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my question is the following. On an cube are numbers. The numbers are v, l, r, o, u and h. The twelve absolute amounts of the differences of these numbers are the numbers from 1 to 12. The differences are from the two sides which are next to each other. So the differences are

|v - l|; |v - r|; |v - o|; |v - u|; |u - l|; |u - r|; |u - h|; |h - l|; |h - r|; |h - o|; |o - l|; |o - r|

Now I have to find out one example of this distribution. And then I have to show that the absolute amount of the difference from two opposite sides of the cube with such a distribution is not larger than 17.

My problem is that I don't have an idea to analyse this distribution, so I just can try a long time. Thank you.

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  • $\begingroup$ (The letters refer to the German words vorn, links, rechts, oben, unten, hinten.) In order to answer the second question one has to have an overview over all solutions. Note that you may assume $u=0$. $\endgroup$ – Christian Blatter Sep 21 '14 at 12:33
  • $\begingroup$ What's "twelf"? $\endgroup$ – barak manos Sep 21 '14 at 12:59
  • $\begingroup$ It should be twelve. $\endgroup$ – N. F. Taussig Sep 21 '14 at 13:00
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An example is: $v = 0,h=17,l=5,r=6,o=7,u=9$

For the second part of the question: suppose there are two opposite sides of the cube with a difference of 18. Consider the 4 paths from one of these sides to the other. Each of these paths have 2 differences that have to add up to 18 or have a difference of 18. We know the difference cant be 18 because that would imply that one of the differences of the path is larger than 12, and that is not allowed. So we need 4 times 2 differences that add op to 18 the possibilities are: $0+18,1+17,2+16,3+15,...,9+9$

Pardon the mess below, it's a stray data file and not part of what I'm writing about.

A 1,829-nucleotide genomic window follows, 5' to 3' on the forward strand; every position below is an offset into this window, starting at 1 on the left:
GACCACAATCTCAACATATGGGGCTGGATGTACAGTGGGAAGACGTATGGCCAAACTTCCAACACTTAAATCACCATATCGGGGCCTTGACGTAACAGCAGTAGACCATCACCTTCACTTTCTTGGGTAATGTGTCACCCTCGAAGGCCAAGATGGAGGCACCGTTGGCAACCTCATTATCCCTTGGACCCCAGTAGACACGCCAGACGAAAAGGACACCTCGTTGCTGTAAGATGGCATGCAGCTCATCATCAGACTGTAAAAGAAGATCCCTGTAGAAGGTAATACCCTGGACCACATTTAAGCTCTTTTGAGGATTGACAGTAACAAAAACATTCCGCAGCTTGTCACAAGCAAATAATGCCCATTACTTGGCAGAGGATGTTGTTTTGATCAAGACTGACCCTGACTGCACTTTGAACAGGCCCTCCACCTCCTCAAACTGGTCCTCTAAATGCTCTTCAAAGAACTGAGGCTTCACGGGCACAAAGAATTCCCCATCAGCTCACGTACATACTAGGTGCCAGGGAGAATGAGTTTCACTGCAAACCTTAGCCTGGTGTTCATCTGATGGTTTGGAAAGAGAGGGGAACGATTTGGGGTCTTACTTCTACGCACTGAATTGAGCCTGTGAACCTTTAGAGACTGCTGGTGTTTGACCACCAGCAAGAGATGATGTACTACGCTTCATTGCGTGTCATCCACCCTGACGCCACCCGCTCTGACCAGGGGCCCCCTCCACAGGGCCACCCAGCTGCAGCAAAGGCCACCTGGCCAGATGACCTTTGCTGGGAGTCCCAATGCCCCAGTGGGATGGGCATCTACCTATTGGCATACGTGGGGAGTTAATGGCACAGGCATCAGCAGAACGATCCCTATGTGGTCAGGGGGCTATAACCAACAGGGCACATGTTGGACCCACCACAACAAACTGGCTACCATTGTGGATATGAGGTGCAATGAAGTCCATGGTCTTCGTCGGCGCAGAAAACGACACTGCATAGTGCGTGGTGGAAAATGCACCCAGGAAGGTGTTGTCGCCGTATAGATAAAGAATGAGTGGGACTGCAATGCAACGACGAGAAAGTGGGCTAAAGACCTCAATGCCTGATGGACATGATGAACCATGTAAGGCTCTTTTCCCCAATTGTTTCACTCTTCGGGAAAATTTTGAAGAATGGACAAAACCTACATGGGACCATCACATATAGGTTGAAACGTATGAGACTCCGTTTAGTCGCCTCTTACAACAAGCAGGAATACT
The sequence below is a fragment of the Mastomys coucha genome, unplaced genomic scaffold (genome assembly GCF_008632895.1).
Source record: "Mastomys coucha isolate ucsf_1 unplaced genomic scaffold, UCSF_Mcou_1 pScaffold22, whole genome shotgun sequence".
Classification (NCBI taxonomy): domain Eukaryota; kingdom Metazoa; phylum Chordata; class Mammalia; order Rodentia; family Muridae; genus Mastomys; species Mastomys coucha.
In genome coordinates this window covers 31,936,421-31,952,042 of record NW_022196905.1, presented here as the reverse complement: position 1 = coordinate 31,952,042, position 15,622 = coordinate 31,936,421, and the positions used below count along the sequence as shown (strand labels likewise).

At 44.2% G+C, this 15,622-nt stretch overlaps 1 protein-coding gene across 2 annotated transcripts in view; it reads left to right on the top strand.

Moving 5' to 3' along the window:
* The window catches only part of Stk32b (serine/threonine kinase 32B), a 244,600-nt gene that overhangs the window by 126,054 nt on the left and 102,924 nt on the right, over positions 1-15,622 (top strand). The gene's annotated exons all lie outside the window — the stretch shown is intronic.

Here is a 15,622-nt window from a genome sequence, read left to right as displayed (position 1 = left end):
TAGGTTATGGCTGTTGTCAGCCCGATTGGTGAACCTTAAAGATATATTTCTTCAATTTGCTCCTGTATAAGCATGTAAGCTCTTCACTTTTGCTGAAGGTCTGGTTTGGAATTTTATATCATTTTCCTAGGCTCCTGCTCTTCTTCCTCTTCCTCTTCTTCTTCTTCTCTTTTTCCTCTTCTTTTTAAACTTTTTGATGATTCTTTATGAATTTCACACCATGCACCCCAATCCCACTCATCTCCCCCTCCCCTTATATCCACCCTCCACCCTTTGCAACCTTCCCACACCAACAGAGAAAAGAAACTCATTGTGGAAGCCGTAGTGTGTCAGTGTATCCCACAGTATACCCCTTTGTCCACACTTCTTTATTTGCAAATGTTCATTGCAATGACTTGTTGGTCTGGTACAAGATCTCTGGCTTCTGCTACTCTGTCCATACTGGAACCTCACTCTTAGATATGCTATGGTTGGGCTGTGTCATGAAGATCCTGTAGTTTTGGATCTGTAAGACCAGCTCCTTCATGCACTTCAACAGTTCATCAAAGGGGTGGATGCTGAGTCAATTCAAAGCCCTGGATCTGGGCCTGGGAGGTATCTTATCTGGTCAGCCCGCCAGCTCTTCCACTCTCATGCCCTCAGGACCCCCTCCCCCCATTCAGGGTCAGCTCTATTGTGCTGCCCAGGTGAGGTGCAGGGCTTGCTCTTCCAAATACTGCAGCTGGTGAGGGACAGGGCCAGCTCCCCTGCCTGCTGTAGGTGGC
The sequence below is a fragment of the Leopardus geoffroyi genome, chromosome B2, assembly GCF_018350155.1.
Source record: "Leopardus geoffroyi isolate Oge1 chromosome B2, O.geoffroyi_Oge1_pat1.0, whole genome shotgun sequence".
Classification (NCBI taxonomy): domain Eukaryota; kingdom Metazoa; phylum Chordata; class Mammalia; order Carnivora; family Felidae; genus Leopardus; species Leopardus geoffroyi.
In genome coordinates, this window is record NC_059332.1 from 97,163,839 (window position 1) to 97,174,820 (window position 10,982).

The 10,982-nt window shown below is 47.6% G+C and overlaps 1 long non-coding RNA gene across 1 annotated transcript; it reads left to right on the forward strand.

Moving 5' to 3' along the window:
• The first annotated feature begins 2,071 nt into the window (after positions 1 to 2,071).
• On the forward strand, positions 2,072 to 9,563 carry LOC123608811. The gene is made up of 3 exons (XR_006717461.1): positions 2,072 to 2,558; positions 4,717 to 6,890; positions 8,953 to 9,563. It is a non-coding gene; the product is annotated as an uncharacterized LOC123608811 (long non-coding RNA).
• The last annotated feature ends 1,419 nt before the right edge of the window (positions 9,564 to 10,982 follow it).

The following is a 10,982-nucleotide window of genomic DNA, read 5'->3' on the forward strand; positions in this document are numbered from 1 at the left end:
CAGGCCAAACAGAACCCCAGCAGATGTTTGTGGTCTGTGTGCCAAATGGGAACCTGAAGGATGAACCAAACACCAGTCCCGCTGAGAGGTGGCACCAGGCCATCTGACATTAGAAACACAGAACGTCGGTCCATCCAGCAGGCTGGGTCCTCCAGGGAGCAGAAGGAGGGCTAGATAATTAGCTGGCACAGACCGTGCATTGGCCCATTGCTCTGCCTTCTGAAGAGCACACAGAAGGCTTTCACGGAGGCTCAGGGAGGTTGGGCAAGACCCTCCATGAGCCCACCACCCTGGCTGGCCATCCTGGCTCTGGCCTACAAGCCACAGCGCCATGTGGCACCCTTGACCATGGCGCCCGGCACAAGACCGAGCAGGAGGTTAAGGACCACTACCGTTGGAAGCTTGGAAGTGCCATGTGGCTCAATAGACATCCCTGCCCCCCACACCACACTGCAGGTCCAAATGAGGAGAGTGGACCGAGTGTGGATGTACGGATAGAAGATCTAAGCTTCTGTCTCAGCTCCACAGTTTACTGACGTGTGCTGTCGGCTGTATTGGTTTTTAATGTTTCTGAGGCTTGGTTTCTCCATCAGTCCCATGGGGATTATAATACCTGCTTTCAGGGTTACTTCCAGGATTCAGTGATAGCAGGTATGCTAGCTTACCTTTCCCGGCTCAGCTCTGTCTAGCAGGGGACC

But differences larger than 13 are not allowed, and each difference can only occur once, so the only possibilities are $10+8,11+7,12+6$

There are only 3 possibilities but we need 4, so it is impossible to have 2 opposing sides with a difference of 18. You can see that the same holds for any number larger than 18 too.

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  • $\begingroup$ Thank you very much for your absolute easily understandable answer. But I have got a question. Why is the pair 9+9 not allowed? Thank you one times again. $\endgroup$ – groh Sep 21 '14 at 14:14
  • $\begingroup$ $9+9$ is not allowed because then there would be 2 differences that are equal to 9. This means that one of the numbers from 1 to 12 is not a difference. (because there are only 12 differences). I hope this makes it a bit more clear? $\endgroup$ – Ward Beullens Sep 21 '14 at 14:17
  • $\begingroup$ ohh yes your right, I had realized it a few seconds before your command but I thank you very much. $\endgroup$ – groh Sep 21 '14 at 14:18
  • $\begingroup$ You mean comment :D Here is a command if you want one: "Accept my answer!" $\endgroup$ – Ward Beullens Sep 21 '14 at 14:20
  • $\begingroup$ ;D "comment" ;D $\endgroup$ – groh Sep 21 '14 at 14:22

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